Woodbine Wildfire Concerns 2023

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Pet owners in Southern Ontario are accustomed to extreme weather conditions in the summer. The sticky heat in the dog days of July and August makes it difficult for a simple walk to be safe. We adjust accordingly by sticking to a strict morning or evening walk regimen or figuring out other ways to keep our pets cool.

There’s another obstacle we now need to address on a seemingly regular basis – poor air quality. It’s not so much about the weather as it is about the circumstance. Canadian wildfires, both their frequency and intensity, have become a major issue in the warmer months. It was pretty obvious for pet owners when they stepped out the doors in June to take their dogs for a walk and the smoke was not only burning their airways but also creating an obvious haze that changed the sky’s colour.

If those conditions physically impact us, you can be sure it has the same effect on your dog. So as we do in the extreme heat, it’s time to take a few safety measures.


The risk

Dogs (and cats) respond to poor air quality in the same way as humans. The PM 2.5 particles found in that smoke can make their way into an animal’s lungs, just as they do ours. Ingesting these particles can take a toll on their health, leading to chronic coughs, bronchitis, asthma, and other respiratory diseases.

While we can make good choices, like wearing an N95 mask, they cannot.

Note: There are a couple of categories of dogs that face an increased risk in smoky conditions – those that are overweight and breeds with pushed-in noses, like pugs and bulldogs.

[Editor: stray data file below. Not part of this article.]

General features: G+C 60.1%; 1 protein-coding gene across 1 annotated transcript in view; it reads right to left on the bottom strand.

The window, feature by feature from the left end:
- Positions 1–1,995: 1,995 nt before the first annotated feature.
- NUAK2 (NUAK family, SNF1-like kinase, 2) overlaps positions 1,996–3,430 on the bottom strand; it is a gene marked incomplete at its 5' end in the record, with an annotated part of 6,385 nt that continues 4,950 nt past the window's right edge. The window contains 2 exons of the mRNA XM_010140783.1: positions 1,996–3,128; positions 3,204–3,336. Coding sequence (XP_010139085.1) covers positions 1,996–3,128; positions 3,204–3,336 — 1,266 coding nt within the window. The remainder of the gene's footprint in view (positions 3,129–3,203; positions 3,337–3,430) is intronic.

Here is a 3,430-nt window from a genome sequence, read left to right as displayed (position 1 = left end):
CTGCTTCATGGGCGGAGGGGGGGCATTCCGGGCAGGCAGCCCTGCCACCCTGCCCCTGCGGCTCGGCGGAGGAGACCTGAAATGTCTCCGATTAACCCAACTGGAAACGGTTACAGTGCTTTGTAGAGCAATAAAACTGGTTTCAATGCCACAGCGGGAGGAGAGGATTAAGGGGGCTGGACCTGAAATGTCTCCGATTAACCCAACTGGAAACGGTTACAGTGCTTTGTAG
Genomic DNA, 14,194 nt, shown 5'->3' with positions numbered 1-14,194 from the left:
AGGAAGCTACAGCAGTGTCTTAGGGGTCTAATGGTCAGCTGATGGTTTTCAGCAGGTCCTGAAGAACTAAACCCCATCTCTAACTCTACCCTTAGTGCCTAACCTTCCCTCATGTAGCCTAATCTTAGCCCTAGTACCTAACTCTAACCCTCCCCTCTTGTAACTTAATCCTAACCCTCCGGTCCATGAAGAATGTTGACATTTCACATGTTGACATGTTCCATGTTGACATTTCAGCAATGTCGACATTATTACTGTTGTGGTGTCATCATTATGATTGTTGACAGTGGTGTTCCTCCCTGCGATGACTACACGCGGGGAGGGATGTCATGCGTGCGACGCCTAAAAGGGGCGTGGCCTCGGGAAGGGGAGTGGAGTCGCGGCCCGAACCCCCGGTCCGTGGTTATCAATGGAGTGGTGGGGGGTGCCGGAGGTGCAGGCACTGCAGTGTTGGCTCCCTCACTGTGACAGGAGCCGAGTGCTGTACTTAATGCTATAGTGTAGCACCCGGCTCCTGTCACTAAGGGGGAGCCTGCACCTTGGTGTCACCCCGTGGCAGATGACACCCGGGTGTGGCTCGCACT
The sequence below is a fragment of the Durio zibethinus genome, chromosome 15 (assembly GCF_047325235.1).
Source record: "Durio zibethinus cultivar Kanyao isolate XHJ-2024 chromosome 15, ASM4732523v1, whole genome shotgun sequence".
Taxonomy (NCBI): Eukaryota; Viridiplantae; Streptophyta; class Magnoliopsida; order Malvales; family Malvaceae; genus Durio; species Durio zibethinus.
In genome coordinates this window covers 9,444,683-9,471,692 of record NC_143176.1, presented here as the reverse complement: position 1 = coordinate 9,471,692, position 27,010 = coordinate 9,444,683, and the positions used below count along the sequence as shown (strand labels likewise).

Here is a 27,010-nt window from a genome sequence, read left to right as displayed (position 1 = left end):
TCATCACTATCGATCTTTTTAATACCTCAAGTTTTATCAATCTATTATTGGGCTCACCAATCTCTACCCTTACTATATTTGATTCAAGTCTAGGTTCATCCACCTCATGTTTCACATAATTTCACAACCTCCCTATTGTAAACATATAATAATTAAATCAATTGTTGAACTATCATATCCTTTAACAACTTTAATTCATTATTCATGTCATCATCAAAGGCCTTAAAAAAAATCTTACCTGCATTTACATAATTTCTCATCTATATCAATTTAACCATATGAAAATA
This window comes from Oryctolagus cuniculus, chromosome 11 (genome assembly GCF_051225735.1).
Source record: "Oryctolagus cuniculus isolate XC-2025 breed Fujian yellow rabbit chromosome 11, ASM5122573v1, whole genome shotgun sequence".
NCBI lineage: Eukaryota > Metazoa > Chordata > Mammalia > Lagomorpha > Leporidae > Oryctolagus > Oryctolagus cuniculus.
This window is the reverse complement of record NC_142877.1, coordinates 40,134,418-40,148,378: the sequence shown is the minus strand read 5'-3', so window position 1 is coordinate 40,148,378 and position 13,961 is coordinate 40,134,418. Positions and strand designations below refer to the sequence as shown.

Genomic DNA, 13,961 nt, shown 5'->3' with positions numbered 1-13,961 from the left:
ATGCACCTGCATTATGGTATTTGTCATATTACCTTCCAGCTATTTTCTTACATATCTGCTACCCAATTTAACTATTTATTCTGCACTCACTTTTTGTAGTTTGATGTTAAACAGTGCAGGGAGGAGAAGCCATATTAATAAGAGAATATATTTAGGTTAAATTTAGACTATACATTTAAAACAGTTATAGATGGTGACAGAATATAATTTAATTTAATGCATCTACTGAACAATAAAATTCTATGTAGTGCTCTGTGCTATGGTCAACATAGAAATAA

The response

Pet owners need to assess if it’s safe to take their dog for a walk or let their outdoor cat roam the neighbourhood. A smart way of doing that is by referring to the provincial Air Quality Health Index (AQHI). You can search by city in Ontario and see the number for the day, with 1 being the lowest possible risk and 10+ signifying the highest risk.

A good rule of thumb is that if the air quality is in the 7-8 range or above, simply stay inside. You are risking your pet’s health by taking them out in these conditions.

The alternatives

So on those occasions when the air quality is a 7 or above, pet owners need to come up with other ways to exercise their animals and keep them engaged. Activity is crucial to their well-being so if they can’t get it outside, you need to be creative.

  • At-home training: Working on obedience exercises and tricks is a fantastic way to keep your dog stimulated and active, as opposed to just lying around the house all day. A quick YouTube search will give you several ideas as to what you can work on at home.
  • Indoor agility courses: If you have the space, consider setting up courses around the house where your dog can get some beneficial exercise.
  • Indoor dog facilities: Search your area to see what services are available where dogs can get some good exercise without you worrying about the air quality outside.


When to see a vet

In the event your pet has been exposed to poor air quality and smoke, look for the following symptoms:

  • Coughing/gagging
  • Difficulty breathing or asthma-like symptoms
  • Rapid breathing
  • Eye irritation or watering
  • Throat and mouth inflammation
  • Discharge from the nose
  • Fatigue
  • Disoriented
  • Lack of appetite or thirst

If you notice any of these symptoms, call your veterinarian.

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